$1.4 Million in Second Day of Heritage Auctions’ Comics & Comic Art Event

Frank Frazetta's 1971 frontispiece illustration for The Gods of Mars sold for $43,200.

Dallas – For a second day, an auction filled with original comic art was as thrilling as anything DC or Marvel has ever published. And by sale’s end, another $1,414,680 had been spent on some of the finest art to be had no matter the medium or maker.

Friday’s fourth session in Heritage Auctions’ Comics & Comic Art event marked the halfway point in a signature auction that wraps Sunday. And with two days left, already the sale has realized $7,126,216 following blockbuster buys in the comics, comic art and video game categories, including a world record set Friday morning for the most money ever paid for a single video game.

Session 4 was devoted solely to original comic art and illustrations, almost every single one of which – again – sold for well over pre-auction estimates.

If ever one needed proof that the line between fine art and comic art has been erased, here it is – especially as an increasingly popular icon (and iconoclast) again rose to the top of a list filled with revered legends and beloved artists: Frank Frazetta.

Several of the illustrator’s pieces realized high five figures Friday, led by his Fire and Ice concept painting from 1981, two years before the release of the animated swords-and-sorcery epic Frazetta made with director Ralph Bakshi. The painting, done in charcoal, gouache and watercolor, opened at $16,500. But as they’ve done throughout this auction, phone and Internet bidders wrestled over the piece until it climbed to a final price of $78,000.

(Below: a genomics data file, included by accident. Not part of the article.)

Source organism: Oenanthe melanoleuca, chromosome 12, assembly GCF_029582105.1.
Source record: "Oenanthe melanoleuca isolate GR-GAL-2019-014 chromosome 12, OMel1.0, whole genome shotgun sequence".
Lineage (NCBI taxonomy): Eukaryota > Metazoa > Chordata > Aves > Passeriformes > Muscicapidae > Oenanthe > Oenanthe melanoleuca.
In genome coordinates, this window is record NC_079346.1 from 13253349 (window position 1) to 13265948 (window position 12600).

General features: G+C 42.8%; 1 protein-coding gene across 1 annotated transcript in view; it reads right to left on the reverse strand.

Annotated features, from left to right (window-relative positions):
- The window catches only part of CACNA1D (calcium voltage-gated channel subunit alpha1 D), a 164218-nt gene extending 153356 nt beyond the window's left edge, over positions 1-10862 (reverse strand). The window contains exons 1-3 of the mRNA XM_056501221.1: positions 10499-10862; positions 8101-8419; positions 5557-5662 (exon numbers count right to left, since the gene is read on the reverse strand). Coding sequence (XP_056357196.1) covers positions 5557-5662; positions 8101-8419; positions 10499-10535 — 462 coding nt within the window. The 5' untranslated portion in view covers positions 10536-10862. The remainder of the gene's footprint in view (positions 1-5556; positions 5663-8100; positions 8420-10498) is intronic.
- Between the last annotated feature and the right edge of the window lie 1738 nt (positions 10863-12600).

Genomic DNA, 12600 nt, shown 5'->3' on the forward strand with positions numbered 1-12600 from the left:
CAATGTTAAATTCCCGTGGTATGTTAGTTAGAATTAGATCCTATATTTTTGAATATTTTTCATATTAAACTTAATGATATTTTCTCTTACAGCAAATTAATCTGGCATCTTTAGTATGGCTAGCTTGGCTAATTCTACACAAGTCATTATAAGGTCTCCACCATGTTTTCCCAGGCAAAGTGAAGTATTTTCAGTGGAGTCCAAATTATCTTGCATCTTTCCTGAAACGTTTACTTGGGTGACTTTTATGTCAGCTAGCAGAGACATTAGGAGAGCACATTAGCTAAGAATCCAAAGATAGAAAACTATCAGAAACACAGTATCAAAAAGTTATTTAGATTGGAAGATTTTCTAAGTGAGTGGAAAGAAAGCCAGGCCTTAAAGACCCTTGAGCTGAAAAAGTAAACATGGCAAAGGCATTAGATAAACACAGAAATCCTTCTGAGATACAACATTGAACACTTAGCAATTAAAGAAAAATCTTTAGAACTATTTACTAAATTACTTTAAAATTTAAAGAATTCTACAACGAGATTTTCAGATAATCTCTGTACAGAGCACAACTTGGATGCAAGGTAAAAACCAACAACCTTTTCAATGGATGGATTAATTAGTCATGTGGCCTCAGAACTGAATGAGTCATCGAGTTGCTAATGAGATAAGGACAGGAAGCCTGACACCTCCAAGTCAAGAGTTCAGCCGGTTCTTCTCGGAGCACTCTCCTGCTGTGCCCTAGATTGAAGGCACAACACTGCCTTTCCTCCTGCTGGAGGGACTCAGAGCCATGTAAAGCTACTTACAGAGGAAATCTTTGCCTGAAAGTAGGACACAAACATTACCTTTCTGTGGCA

Several other Frazettas were also at the center of several feisty tugs of war, including his 1971 The Gods of Mars frontispiece illustration, featuring no less than John Carter towering over a bested White Ape of Barsoom. That piece sold for $43,200 – almost nine times its original estimate. And his 1975 work titled, simply, Nude Woman on Horseback garnered $31,200.

On the absolute other end of the spectrum, an original Charles Schulz Peanuts strip sold for $48,000. That’s a relative bargain given its size (this ran on a Sunday in May 1972) and its subject (baseball).

Another mere mortal, this one surrounded by superheroes and villains of his co-creation, was the subject of a spirited bidding war: none other than Jack Kirby, whose self-portrait opened the day at $18,500 and went to a new owner who paid $44,400 for the handsome rendering. This is an unpublished specialty drawing, and those rarely sell for high prices. Then again, seldom seen are works by the King in which he’s surrounded by his co-creations: The Thing, the Red Skull and Doctor Doom.

Superheroes – and villains – of course featured prominently during the event’s fourth of seven sessions, among them Darth Vader, who was seldom seen on the cover of Star Wars comics in the 1970s. Carmine Infantino and Bob Wiacek’s cover to 1979’s Star Wars No. 23 – which also featured the Millennium Falcon, also making an extraordinarily rare appearance on the title’s cover – began the bidding at $16,500 and jumped to lightspeed, eventually selling for $38,400.

Another rare offering proved nearly as valuable: John Buscema’s first-ever Conan the Barbarian sold for $31,200. This shouldn’t surprise: It’s a stunning piece, a collaboration with the great Ernie Chan, and served as the very first page to issue No. 27 in 1973. What does surprise is that it sold for more than four times its pre-auction estimate.

Every lot was a highlight, but here are a few more worth spotlighting:

Keith Pollard and Frank Giacoia’s team-up on the cover for 1979’s Fantastic Four, featuring Galactus and the whole team, which sold for $38,400

Charles Vess’s cover to 1985’s Web of Spider-Man No. 8 sold for $30,000

Todd McFarlane’s Amazing Spider-Man No. 320 Page 8, for Marvel in 1989, which sold for $26,400

Frank Miller and Joe Rubinstein’s Wolverine No. 4 Page 2, another Marvel piece from 1982, which sold for $24,000

Dave Cockrum’s X-Men No. 100 Page 16, done for Marvel in 1976, which sold for $23,400

It’s worth mentioning, too, a piece that bidders, well, freaked out over as the fourth session came to a close Friday afternoon: underground comix great Gilbert Shelton’s back cover to the third issue of The Fabulous Furry Freak Brothers, published in 1972. At $31,200, this drug-induced farewell was quite the score.

Heritage Auctions’ Comics & Comic Art Auction continues Saturday and Sunday. For complete results, register for free at HA.com.